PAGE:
The NYSE was shut down several times this morning disrupting trading and the 'technical reason' has not been disclosed to the public. Currently, afternoon activity indicates the averages will suffer over one percent loses by the closing bell. The SP500 is at the 200 DMA and the DOW is below the 200 DMA, WTI oil is trading in the low 51's while other commodities are repetitively stable.
Here is the current market situation from CNN Money
$NYA200R chart below is the percentage of stocks above the 200 DMA and is always a good statistic to follow. It can depict a trend of declining equities which is always troubling, especially when it drops below 60% - 55%. Dropping below 40%-35% signals serious continuing weakness and falling averages.
STRASBOURG (Reuters) - Greek Prime Minister Alexis Tsipras called in a speech to the European Parliament on Wednesday for a fair deal to keep his country in the euro zone, acknowledging Greece's own responsibility for its plight, after EU leaders gave him five days to come up with convincing reforms.
(Reuters) - Trading in all securities were halted on the New York Stock Exchange on Wednesday following earlier reports of technical difficulties, although NYSE-listed issues was still trading on other exchanges.
After a series of cyber failures involving first UAL, then this website, then the NYSE which is still halted, then the WSJ, some have suggested that this could be a concerted cyber attack (perhaps by retaliatory China unhappy its stocks are plunging) focusing on the US. So we decided to look at a real-time cyber attack map courtesy of Norsecorp which provides real time visibility into global cyber attacks.
What clearly stands out is that for some reason Chinese hackers really are focusing on St. Louis this morning.
Whether this is related to the series of suspicious cyber failures today, is so far unclear, although if there is a connection at least there is a way to keep track of the first global cyberwar in real-time.
SAN FRANCISCO (Reuters) - Twitter Inc rolled out three new products for its direct response advertising on Wednesday, two months after the company said weak demand for the product had lowered its revenue forecast for the year.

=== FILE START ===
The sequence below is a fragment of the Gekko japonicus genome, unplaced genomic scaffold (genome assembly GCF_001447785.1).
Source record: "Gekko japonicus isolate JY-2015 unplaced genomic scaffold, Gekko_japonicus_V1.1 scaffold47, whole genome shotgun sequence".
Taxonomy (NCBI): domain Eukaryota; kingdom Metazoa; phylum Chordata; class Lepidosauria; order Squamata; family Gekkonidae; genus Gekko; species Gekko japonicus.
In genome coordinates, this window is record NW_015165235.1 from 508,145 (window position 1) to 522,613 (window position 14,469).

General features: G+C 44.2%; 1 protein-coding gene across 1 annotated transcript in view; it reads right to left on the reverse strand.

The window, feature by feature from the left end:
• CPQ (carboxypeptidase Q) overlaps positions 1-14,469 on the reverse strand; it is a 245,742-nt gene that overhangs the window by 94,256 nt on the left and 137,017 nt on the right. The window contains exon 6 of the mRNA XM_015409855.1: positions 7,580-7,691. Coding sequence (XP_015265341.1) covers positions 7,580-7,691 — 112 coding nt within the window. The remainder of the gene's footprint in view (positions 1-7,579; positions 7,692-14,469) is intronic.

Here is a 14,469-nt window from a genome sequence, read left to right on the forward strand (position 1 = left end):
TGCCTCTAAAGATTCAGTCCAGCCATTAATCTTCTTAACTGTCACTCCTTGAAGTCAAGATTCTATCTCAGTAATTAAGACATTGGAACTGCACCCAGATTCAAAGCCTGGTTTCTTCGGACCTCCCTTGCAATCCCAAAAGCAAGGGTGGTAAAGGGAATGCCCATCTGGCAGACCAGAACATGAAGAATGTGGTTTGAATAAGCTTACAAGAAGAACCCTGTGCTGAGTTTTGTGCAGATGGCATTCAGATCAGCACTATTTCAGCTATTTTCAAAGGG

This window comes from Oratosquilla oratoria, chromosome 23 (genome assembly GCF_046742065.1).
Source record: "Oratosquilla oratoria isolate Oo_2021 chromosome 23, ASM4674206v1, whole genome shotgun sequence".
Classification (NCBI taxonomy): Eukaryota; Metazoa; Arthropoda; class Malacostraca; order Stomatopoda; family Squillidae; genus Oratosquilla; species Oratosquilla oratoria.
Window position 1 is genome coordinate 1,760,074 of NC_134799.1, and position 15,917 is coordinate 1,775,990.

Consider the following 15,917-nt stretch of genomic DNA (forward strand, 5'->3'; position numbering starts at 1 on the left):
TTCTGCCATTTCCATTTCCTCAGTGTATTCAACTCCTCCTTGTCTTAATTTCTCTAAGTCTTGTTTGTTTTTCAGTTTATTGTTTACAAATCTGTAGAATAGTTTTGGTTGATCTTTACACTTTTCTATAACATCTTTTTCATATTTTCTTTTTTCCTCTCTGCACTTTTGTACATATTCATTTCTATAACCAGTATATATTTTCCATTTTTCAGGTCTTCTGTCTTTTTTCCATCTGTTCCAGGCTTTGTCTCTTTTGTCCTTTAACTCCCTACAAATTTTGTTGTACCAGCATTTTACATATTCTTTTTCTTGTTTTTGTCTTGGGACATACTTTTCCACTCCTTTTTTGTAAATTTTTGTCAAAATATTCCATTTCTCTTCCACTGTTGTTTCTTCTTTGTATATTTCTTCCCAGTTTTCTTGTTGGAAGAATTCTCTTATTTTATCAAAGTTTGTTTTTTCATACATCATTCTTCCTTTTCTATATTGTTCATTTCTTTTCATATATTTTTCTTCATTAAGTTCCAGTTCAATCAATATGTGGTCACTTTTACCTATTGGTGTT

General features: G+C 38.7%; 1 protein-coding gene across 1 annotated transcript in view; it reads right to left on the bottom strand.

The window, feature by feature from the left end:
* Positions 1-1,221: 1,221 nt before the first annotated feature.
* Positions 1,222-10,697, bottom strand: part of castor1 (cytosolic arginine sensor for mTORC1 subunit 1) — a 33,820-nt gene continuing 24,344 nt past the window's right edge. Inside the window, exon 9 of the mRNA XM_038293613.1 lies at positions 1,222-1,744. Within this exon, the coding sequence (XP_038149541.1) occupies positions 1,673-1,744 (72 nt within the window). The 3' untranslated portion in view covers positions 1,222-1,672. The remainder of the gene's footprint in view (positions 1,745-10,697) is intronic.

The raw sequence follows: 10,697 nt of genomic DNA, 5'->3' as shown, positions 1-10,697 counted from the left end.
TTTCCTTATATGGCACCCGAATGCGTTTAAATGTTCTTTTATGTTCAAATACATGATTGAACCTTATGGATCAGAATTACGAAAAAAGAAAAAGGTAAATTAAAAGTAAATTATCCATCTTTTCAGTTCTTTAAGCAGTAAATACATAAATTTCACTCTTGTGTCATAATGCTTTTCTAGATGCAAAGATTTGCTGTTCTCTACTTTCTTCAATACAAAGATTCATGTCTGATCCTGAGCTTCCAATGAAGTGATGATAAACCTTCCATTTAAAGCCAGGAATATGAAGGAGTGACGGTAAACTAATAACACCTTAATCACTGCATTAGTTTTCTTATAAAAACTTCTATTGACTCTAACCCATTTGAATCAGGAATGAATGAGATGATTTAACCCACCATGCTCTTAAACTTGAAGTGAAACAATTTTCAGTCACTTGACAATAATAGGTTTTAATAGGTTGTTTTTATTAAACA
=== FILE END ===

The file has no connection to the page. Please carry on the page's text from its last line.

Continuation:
On Tuesday, Latvia's central bank chief Ilmars Rimsevics called the introduction of a new currency in Greece the "most realistic scenario."
The country is in its second week of capital controls and banks remain shut in the wake of a referendum which saw some 61% of Greeks vote against the terms of the latest bailout deal proposed by the troika.
Now, Germany has indicated that any new proposal will come with harsher terms to reflect the recent deterioration in the Greek economy. Furthermore, Berlin's stance on debt writedowns for Greece (which the IMF deems necessary if Athens is to return to fiscal sustainability) has hardened, meaning it will now be exceptionally difficult for Tsipras to fulfill the implicit promise he made to his people when he campaigned for a referendum "no" vote.
Given all of this, it now appears increasingly likely that Greece will be forced to return to the drachma or will at least be compelled to issue some manner of scrip in the face of an acute cash shortage and a worsening credit crunch which together threaten to leave government employees in the lurch and cut off the flow of imported goods.
Sure enough, Kathimerini says the Greek government is indeed preparing for the launch of an "alternative currency." Here's more (Google translated):